Hong Ting is a talented and versatile musician with extensive training in performance, theory, composition and improvisation. She started playing the piano at age six and later studied the zheng under master educators Prof. He Baoquan and Prof. Sun Wenyan, who exposed her to the traditional techniques and styles of the various zheng schools. Her refreshing yet refined interpretations of the songs and unique understanding of the zheng are appreciated by audiences worldwide.
Hong has performed in Canada, the United States, China and Germany, and has collaborated with renowned musicians as well as artists of other mediums from around the world. She has been invited to play solo/duet in feature concerts at various festivals, art shows and special events, and has repeatedly performed at the University of Toronto, the Royal Ontario Museum, the Art Gallery of Ontario and the Music Gallery.
Hong has composed music for various projects, including A Song Cycle for the piano, violin, zheng and voice, commissioned by the John Hendrix Memorial Fund; Snow, a solo dance piece; and the soundtrack for the play Mother Tongue, which received a nomination for Outstanding Sound Design/Composition at the 23rd Dora Mavor Moore Awards in Toronto in 2002.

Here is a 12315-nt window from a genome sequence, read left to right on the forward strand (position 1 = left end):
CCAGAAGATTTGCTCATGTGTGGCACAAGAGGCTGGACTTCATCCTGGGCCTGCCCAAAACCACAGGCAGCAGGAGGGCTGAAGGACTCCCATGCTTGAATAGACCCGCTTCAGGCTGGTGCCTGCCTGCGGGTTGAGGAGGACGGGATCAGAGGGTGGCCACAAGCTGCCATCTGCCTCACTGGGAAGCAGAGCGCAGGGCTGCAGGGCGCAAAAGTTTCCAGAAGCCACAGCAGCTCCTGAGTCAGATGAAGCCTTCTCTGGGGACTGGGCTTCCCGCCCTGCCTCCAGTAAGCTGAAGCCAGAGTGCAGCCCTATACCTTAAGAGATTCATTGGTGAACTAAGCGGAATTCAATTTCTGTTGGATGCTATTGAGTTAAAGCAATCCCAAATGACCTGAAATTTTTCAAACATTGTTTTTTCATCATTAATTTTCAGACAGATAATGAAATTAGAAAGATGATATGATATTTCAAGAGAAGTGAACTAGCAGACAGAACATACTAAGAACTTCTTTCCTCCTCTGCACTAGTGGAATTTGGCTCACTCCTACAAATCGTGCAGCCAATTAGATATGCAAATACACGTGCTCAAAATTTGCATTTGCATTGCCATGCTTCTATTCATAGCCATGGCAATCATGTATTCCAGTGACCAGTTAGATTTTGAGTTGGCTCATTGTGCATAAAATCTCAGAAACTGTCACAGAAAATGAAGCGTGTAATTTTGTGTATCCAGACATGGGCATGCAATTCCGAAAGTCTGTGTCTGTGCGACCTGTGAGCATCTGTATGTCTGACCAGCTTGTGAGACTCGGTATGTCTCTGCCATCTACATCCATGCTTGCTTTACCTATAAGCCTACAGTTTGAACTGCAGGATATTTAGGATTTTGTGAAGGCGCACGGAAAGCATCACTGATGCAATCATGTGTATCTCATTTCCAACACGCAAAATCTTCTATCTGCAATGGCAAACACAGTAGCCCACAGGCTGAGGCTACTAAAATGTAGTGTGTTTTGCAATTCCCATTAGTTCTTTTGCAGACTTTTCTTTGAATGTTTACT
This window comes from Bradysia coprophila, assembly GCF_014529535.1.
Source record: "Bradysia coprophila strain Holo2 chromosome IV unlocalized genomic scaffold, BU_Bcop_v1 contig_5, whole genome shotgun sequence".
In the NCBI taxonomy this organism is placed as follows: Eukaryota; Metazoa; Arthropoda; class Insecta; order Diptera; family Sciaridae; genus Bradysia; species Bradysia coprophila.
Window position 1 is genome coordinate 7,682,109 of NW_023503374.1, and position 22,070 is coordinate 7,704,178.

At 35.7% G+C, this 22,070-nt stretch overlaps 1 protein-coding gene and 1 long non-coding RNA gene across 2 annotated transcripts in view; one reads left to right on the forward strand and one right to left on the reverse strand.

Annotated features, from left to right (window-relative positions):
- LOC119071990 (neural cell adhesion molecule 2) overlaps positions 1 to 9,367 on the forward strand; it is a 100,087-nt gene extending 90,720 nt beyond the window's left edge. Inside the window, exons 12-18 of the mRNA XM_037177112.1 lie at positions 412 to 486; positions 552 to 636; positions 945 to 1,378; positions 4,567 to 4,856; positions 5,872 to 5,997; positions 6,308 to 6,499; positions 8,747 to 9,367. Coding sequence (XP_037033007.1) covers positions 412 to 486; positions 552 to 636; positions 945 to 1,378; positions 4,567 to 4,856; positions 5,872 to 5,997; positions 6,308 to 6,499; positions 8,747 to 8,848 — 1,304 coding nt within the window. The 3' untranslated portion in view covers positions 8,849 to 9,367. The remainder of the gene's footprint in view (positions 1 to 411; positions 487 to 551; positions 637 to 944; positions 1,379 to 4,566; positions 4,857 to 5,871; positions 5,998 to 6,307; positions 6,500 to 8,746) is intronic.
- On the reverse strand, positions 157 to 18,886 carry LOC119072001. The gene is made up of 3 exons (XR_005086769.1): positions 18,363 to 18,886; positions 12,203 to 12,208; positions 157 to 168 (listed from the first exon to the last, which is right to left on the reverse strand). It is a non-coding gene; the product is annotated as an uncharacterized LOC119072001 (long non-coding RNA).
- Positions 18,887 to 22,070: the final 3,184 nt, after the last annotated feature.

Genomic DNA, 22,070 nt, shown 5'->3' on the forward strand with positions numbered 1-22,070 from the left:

Mei Han is a zheng virtuoso. Presenting music deeply rooted in over two thousand years of Chinese culture, Han is transforming the zheng into a powerful tool for the contemporary international concert stage. She is a consummate performer, appeared with leading artists around the world in a multitude of musical genres from symphonic, chamber and New Music to traditional and World music, or from Creative Improvisation to electronic.
Han studied with China’s top zheng masters Zhang Yan and Gao Zicheng, and performed as a featured soloist for over ten years with the prestigious Beijing Zhan You Ensemble, the premiere ensemble of its type in China. Han went on to become a rare blend of performer and scholar with two Master’s degrees in ethnomusicology, from the Musical Researchb Institute of the Chinese Arts Academy in Beijing (1995), considered internationally the most prestigious institute for Chinese music studies, and from the University of British Columbia (2000).
Han wrote the zheng entry for the New Grove Dictionary of Music and Musicians, the premiere music reference book, and has published articles in numerous music journals in both English and Chinese. Han is the director of the Chinese Music Ensemble at the University of British Columbia, founded the Chinese Ensemble at the University of Michigan in Ann Arbor, and has lectured on Chinese music in many universities and music institutes around the world.